If you weigh the same as yesterday: This is probably good news. Indeed, if you could guarantee that you'd always weigh the same today as you did yesterday then there'd be no need to diet any more. Carry on as normal and eat sensibly, and everything should be fine. That's unless you're at the top of your ideal weight band, in which case maybe it's time to ease off slightly and nudge back down a bit.

If you weigh less than yesterday: Well done, you've actually lost weight. Again a one day loss is probably insignificant, but let's pretend it isn't and reward this decrease with a treat or two. Today there'll be occasions when you have the option to eat something extra, something nice but unnecessary, so this time say yes. Slice your cheese a little thicker, add an extra roast potato, gobble an entire bar of chocolate, that sort of thing. No need to be excessive, no need to throw away all your principles, no need to binge. But approach the the next 24 hours with the mindset of "yeah go on, why not", and enjoy a little extra freedom.

That's my dietary philosophy. Essentially it's self-correcting feedback, eating a little less if I weigh more, and eating a little more if I weigh less. I know it's stupid because these changes in weight are almost always the result of random variation, not genuine movement. That extra pound gained or lost since yesterday is merely the equivalent in weight of one pizza, or one pint of beer, or two mugs of tea. Your precise weight depends very much on how much is in your stomach, or when you last emptied your bladder, and not on how much excess fat you're carrying round your waist.

I know I'm reading too much into insignificant fluctuations. I know that gaining or losing a pound signifies nothing other than anatomical background noise. But my approach to weight control works by assuming these trivialities are meaningful and adopting a mindset for the day accordingly. And it's worked. I've weighed pretty much the same since 2009, maintaining a weight that keeps me and my doctor happy without having to resort to lettuce. Daily feedback may not work for you, it's probably too geekily obsessive. But it's kept me in check for the last four years, and hopefully will continue to do so.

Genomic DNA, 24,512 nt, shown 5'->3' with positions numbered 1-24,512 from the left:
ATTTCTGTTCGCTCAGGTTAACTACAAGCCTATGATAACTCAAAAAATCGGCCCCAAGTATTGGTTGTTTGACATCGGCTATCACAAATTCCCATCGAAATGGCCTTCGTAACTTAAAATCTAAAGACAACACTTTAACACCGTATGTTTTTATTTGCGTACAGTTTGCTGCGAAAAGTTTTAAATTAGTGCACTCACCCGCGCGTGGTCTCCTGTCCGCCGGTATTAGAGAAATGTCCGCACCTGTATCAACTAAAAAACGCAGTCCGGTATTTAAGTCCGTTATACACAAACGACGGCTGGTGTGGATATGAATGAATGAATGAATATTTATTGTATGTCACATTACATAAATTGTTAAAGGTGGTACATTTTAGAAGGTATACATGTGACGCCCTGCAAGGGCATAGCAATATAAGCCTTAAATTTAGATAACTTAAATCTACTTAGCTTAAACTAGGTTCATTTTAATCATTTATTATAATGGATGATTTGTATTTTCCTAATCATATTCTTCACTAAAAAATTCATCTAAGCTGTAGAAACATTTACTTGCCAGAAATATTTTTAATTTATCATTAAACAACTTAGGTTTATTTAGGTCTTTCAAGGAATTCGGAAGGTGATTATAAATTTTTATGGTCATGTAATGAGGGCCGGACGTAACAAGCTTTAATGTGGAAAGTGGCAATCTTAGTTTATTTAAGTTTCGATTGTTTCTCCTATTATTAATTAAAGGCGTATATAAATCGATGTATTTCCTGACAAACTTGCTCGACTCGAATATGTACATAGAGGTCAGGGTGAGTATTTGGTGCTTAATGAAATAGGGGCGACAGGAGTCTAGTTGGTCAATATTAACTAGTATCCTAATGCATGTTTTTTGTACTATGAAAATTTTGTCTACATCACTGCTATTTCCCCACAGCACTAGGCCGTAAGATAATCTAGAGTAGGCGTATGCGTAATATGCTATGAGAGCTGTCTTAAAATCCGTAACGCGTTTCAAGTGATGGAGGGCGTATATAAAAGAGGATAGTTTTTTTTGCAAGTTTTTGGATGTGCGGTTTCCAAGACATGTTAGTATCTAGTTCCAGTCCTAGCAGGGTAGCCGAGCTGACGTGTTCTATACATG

<< click for Newer posts

click for Older Posts >>


click to return to the main page


...or read more in my monthly archives
Jan17  Feb17  Mar17  Apr17  May17  Jun17  Jul17  Aug17  Sep17
Jan16  Feb16  Mar16  Apr16  May16  Jun16  Jul16  Aug16  Sep16  Oct16  Nov16  Dec16
Jan15  Feb15  Mar15  Apr15  May15  Jun15  Jul15  Aug15  Sep15  Oct15  Nov15  Dec15
Jan14  Feb14  Mar14  Apr14  May14  Jun14  Jul14  Aug14  Sep14  Oct14  Nov14  Dec14
Jan13  Feb13  Mar13  Apr13  May13  Jun13  Jul13  Aug13  Sep13  Oct13  Nov13  Dec13
Jan12  Feb12  Mar12  Apr12  May12  Jun12  Jul12  Aug12  Sep12  Oct12  Nov12  Dec12
Jan11  Feb11  Mar11  Apr11  May11  Jun11  Jul11  Aug11  Sep11  Oct11  Nov11  Dec11
Jan10  Feb10  Mar10  Apr10  May10  Jun10  Jul10  Aug10  Sep10  Oct10  Nov10  Dec10 
Jan09  Feb09  Mar09  Apr09  May09  Jun09  Jul09  Aug09  Sep09  Oct09  Nov09  Dec09
Jan08  Feb08  Mar08  Apr08  May08  Jun08  Jul08  Aug08  Sep08  Oct08  Nov08  Dec08
Jan07  Feb07  Mar07  Apr07  May07  Jun07  Jul07  Aug07  Sep07  Oct07  Nov07  Dec07
Jan06  Feb06  Mar06  Apr06  May06  Jun06  Jul06  Aug06  Sep06  Oct06  Nov06  Dec06
Jan05  Feb05  Mar05  Apr05  May05  Jun05  Jul05  Aug05  Sep05  Oct05  Nov05  Dec05
Jan04  Feb04  Mar04  Apr04  May04  Jun04  Jul04  Aug04  Sep04  Oct04  Nov04  Dec04
Jan03  Feb03  Mar03  Apr03  May03  Jun03  Jul03  Aug03  Sep03  Oct03  Nov03  Dec03
 Jan02  Feb02  Mar02  Apr02  May02  Jun02  Jul02 Aug02  Sep02  Oct02  Nov02  Dec02 

eXTReMe Tracker
jack of diamonds
Life viewed from London E3

» email me
» follow me on twitter
» follow the blog on Twitter
» follow the blog on RSS

my flickr photostream